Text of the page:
The British Medical Association has called for an inquiry into the NHS’s information and advice service, NHS Direct, claiming it is ‘putting a strain on the system’.

The move has been backed by the NHS Alliance and Association of Professional Ambulance Personnel who feel that call handlers are referring too many patients to GPs or emergency services.

A BMA spokesperson told E-Health Insider: “What is concerning us is that two-thirds of callers get referred to their GP or out-of-hours service, in what appears to be NHS Direct erring too much on the side of safety.”

NHS Direct currently receives half a million calls each month, and statistics show that half of them result in patients being referred to a GP or casualty ward.

The service’s aim is to try and deal with as many call as they can themselves offering the best possible clinical advice and providing patients with a dedicated nurse or trained call handler who can offer them medical advice and tips, triaging calls based on following a series of software algorithms.

The latest government statistics show that this is happening for 34% of incoming calls. The other 66% are told to contact other services or call for an ambulance immediately in an emergency.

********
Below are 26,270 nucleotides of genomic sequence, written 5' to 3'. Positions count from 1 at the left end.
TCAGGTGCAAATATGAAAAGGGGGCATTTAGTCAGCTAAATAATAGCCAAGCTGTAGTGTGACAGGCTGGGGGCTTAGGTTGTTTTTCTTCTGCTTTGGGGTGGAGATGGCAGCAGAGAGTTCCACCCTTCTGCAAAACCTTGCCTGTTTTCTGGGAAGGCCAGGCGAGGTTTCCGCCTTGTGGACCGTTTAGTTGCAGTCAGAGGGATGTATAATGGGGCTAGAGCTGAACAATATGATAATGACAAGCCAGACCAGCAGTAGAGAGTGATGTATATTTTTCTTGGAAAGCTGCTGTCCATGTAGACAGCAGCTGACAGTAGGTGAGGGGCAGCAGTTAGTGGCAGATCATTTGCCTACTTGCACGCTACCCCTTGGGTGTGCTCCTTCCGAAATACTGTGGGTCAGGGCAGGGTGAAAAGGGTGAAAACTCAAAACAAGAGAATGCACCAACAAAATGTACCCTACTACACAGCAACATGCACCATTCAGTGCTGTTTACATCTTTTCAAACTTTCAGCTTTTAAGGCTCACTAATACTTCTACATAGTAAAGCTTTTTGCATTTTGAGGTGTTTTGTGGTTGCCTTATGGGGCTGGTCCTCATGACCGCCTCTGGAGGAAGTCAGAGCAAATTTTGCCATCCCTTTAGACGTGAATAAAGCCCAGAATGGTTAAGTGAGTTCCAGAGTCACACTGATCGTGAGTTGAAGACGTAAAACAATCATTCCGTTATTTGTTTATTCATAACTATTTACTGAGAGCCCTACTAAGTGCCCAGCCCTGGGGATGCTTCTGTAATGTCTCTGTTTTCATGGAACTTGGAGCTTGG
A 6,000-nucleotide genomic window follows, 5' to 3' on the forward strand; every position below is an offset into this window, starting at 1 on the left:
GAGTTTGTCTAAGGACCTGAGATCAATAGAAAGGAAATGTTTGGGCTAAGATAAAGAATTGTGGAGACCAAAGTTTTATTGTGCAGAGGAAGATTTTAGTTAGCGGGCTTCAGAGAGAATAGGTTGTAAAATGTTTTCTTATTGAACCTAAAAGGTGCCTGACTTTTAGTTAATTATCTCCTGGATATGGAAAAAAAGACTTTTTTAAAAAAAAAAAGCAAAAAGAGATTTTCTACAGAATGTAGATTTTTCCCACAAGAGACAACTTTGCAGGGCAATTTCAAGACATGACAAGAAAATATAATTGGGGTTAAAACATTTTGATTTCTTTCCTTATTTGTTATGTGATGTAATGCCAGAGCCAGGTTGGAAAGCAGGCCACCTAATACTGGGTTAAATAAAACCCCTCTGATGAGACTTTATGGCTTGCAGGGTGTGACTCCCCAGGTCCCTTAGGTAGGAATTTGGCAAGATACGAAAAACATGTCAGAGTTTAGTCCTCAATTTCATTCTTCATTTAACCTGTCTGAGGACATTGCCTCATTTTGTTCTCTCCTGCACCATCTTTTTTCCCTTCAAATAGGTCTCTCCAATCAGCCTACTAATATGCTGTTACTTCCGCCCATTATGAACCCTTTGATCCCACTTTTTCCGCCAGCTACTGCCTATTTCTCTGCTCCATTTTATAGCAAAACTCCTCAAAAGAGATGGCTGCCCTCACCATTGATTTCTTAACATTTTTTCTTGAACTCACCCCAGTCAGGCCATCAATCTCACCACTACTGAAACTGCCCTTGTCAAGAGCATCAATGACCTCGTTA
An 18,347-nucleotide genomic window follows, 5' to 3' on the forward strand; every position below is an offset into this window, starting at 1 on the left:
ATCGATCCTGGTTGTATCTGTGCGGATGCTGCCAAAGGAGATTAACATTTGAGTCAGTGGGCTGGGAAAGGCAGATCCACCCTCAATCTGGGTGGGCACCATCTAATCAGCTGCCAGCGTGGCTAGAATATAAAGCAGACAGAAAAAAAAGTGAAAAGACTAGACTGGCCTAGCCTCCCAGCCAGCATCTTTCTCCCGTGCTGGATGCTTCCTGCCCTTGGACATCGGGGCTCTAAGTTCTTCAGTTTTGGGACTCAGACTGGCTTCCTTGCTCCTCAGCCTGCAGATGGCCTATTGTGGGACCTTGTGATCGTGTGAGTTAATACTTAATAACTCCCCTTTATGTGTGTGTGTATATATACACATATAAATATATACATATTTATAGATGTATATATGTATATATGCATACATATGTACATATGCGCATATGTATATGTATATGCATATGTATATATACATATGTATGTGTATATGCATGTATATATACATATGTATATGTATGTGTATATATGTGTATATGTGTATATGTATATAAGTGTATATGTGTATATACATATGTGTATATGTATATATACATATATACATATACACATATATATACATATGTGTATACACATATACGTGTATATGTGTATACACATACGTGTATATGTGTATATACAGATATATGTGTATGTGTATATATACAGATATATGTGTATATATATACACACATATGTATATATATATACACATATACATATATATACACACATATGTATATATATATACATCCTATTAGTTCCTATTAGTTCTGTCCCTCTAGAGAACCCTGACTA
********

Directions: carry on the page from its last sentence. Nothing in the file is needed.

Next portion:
An NHS Alliance spokesperson said the service was proving to be too cautious: “NHS Direct refers patients on as an urgent or emergency when doctors doing out-of-hours or in A&E would not recognise them as such. It puts strain on the system as it means we have to see the patients quickly, which could be a risk to patients who are real emergencies.”

NHS Direct told EHI that phone treatments inevitably involved some degree of caution and it was in the best interests of patients to direct them to another NHS service.

However, a spokesperson for the Association of Professional Ambulance Personnel disagreed: “The number of referrals are too high and in some cases unnecessary. I would like to see the Audit Commission or one of the other watchdogs have a look at how this can be reduced.”

Hamish Meldrum, chair of the BMA’S GPs committee added: “One does have concerns when you see two thirds get referred on somewhere else. I would like to see a full independent view.”

The DH, however, said that it was wise that NHS Direct was cautious in its approach: “NHS Direct will continue to work to ensure that only appropriate callers are referred but it is important that patient safety is not compromised.”